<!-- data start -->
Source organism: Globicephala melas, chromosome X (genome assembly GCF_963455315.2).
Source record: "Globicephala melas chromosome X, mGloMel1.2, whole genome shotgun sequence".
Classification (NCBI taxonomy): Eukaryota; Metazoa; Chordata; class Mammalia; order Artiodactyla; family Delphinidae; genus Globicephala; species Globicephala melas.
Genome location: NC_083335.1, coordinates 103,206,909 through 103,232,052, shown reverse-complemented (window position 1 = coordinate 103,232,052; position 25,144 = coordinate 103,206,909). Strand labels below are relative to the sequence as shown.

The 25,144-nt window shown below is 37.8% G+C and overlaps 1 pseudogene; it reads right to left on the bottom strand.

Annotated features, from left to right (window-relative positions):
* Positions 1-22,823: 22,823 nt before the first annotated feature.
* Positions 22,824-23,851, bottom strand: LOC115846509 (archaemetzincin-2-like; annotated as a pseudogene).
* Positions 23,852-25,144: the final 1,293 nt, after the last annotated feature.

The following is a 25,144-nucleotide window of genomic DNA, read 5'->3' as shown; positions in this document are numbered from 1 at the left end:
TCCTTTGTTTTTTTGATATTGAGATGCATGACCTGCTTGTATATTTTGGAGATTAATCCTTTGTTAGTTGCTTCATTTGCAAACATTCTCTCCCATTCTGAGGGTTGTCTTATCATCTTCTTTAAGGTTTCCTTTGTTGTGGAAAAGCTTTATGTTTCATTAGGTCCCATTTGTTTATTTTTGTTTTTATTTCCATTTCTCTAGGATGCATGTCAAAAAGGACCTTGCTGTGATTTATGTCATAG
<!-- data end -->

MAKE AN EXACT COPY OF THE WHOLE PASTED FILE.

Source organism: Globicephala melas, chromosome X (genome assembly GCF_963455315.2).
Source record: "Globicephala melas chromosome X, mGloMel1.2, whole genome shotgun sequence".
Classification (NCBI taxonomy): Eukaryota; Metazoa; Chordata; class Mammalia; order Artiodactyla; family Delphinidae; genus Globicephala; species Globicephala melas.
Genome location: NC_083335.1, coordinates 103,206,909 through 103,232,052, shown reverse-complemented (window position 1 = coordinate 103,232,052; position 25,144 = coordinate 103,206,909). Strand labels below are relative to the sequence as shown.

The 25,144-nt window shown below is 37.8% G+C and overlaps 1 pseudogene; it reads right to left on the bottom strand.

Annotated features, from left to right (window-relative positions):
* Positions 1-22,823: 22,823 nt before the first annotated feature.
* Positions 22,824-23,851, bottom strand: LOC115846509 (archaemetzincin-2-like; annotated as a pseudogene).
* Positions 23,852-25,144: the final 1,293 nt, after the last annotated feature.

The following is a 25,144-nucleotide window of genomic DNA, read 5'->3' as shown; positions in this document are numbered from 1 at the left end:
TCCTTTGTTTTTTTGATATTGAGATGCATGACCTGCTTGTATATTTTGGAGATTAATCCTTTGTTAGTTGCTTCATTTGCAAACATTCTCTCCCATTCTGAGGGTTGTCTTATCATCTTCTTTAAGGTTTCCTTTGTTGTGGAAAAGCTTTATGTTTCATTAGGTCCCATTTGTTTATTTTTGTTTTTATTTCCATTTCTCTAGGATGCATGTCAAAAAGGACCTTGCTGTGATTTATGTCATAG